We secured a multi-year funding investment from Film Hub North, part of the BFI Film Audience Network, for live cinema events activity with our new network of venues in the North of England.
Our partner venues included Brewery Arts Centre, The Brick Box, Leeds International Festival, HOME, the Rheged Centre, Sheffield Doc/Fest, Showroom Cinema and Tyneside Cinema.
We worked collaboratively with these venues and organisations to attract new audiences aged 16-30 through co-programming and commissioning of new live cinema events. These events were film screenings with ‘live’ in-venue elements, including – but not limited to – live soundtracks, digital integrations, theatrical immersion, movie parties, audiovisual performance (VJing) and simultaneous interactive moments.
Here are some of the events we collaborated on as part of Engine Fund:
Tarantino Party: Double Bil
Where: Rheged Centre, Penrith
Rheged Centre screened the classic Pulp Fiction on their giant screen, followed by the director’s latest Once Upon a Time in Hollywood. With an hour between screenings, there was chance to grab a few drinks at the bar, kick back and enjoy their Tarantino soundtrack. Audiences came dressed up as their favourite character to get a free bottle of beer.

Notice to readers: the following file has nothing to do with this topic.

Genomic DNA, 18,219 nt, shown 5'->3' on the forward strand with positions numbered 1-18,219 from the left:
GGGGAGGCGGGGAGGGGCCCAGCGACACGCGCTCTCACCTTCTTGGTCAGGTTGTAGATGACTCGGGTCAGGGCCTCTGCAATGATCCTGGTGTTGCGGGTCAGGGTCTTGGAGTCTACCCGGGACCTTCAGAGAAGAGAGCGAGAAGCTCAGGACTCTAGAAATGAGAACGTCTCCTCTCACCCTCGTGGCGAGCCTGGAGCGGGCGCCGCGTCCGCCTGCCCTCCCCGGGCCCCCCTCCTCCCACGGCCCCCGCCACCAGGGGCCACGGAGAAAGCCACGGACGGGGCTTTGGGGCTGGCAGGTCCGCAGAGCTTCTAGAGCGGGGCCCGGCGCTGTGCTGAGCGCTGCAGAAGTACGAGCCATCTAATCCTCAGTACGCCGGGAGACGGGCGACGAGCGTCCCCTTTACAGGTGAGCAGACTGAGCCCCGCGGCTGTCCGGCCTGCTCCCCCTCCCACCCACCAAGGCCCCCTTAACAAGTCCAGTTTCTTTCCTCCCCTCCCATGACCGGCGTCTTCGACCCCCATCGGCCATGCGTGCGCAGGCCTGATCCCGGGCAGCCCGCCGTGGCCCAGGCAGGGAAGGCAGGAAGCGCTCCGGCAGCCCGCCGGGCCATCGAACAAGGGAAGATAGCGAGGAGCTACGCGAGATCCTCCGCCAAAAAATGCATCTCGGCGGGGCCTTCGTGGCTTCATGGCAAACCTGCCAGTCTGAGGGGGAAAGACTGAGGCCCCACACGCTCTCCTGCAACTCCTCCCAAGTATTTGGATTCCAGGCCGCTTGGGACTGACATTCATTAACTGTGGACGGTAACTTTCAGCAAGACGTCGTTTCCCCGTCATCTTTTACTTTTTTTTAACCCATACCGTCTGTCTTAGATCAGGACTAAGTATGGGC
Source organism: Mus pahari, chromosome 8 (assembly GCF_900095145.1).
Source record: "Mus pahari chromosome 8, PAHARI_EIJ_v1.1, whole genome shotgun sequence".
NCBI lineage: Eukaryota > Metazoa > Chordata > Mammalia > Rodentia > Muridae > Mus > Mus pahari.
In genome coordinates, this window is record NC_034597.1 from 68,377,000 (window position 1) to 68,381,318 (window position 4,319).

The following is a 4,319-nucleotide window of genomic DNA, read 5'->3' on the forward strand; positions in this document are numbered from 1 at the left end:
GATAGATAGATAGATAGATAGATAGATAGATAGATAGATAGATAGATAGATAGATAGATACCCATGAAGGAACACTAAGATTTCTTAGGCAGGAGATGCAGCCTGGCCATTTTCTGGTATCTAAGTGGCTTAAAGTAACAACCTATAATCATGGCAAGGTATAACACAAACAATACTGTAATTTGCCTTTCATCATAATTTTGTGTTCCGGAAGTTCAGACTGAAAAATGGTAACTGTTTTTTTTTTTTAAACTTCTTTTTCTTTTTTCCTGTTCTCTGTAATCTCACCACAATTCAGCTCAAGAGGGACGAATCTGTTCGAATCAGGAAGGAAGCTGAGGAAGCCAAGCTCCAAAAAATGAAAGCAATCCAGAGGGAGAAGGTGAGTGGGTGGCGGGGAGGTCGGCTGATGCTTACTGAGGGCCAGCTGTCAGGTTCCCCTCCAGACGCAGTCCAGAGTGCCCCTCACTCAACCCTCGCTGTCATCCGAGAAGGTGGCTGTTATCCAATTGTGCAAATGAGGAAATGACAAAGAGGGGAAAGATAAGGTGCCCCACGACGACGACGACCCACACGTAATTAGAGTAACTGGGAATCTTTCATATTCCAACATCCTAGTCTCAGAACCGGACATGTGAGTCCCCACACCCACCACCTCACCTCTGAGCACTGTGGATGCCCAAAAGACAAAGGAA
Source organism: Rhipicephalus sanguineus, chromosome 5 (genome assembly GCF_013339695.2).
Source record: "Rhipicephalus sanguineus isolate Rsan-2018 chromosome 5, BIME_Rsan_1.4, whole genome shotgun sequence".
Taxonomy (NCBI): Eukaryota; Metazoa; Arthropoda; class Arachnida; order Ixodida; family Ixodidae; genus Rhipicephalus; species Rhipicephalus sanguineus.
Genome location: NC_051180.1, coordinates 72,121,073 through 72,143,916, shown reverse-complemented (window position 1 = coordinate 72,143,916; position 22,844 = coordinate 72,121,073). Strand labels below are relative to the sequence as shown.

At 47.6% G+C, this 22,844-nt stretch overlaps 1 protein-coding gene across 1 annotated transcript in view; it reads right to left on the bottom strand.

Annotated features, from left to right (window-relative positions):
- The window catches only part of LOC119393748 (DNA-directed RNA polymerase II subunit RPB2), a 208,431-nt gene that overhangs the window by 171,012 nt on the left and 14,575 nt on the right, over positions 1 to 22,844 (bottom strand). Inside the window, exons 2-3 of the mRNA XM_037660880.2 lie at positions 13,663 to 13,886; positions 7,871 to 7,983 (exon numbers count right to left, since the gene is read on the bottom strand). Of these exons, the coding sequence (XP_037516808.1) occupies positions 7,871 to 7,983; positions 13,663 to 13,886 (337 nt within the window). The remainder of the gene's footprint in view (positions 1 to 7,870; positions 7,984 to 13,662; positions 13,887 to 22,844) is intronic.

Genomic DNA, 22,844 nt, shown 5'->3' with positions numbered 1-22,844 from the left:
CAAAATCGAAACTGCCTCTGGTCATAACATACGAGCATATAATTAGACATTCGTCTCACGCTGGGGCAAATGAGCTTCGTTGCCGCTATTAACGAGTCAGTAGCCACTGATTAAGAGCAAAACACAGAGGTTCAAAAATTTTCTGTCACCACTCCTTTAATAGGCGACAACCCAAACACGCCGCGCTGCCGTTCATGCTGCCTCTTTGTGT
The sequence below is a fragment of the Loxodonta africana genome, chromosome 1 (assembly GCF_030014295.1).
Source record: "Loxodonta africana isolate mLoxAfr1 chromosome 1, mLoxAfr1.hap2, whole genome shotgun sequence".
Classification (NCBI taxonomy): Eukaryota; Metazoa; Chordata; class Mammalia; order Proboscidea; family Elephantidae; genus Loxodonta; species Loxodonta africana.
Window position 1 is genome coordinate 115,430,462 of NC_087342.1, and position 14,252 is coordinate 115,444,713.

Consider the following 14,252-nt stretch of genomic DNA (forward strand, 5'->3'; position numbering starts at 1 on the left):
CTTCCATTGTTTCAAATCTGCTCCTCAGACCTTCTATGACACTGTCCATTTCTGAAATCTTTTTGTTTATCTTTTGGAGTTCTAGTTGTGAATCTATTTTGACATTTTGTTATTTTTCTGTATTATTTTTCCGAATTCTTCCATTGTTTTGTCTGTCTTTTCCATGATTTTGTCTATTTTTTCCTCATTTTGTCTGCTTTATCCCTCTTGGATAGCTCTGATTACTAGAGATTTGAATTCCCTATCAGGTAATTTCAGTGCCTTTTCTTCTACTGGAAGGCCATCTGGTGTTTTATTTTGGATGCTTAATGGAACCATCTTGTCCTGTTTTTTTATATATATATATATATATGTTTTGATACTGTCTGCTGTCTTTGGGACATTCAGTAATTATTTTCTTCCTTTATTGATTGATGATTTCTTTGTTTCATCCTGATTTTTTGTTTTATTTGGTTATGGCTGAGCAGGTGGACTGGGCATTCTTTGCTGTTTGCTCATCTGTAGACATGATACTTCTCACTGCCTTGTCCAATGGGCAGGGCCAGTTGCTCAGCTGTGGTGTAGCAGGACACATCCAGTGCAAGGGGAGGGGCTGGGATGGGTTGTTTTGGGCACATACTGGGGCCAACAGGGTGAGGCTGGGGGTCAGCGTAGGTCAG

Where: The Brick Box Rooms, Bradford
Archive Activists Invisible Women seek out and champion the work of female filmmakers who have been overlooked, uncredited or left out of the history of cinema. By drawing attention to fascinating films and the forgotten stories behind them, we aim to reinsert female voices into the conversation and the canon. For The Brick Box Rooms and Live Cinema UK, Invisible Women presented a specially curated programme of shorts alongside responses from local Bradford artists, making the argument that archive films speak as much to our present and to our futures, as they do to our past. The archive was alive, vital, bold and exciting, perfect for a night of film, performance and conversation.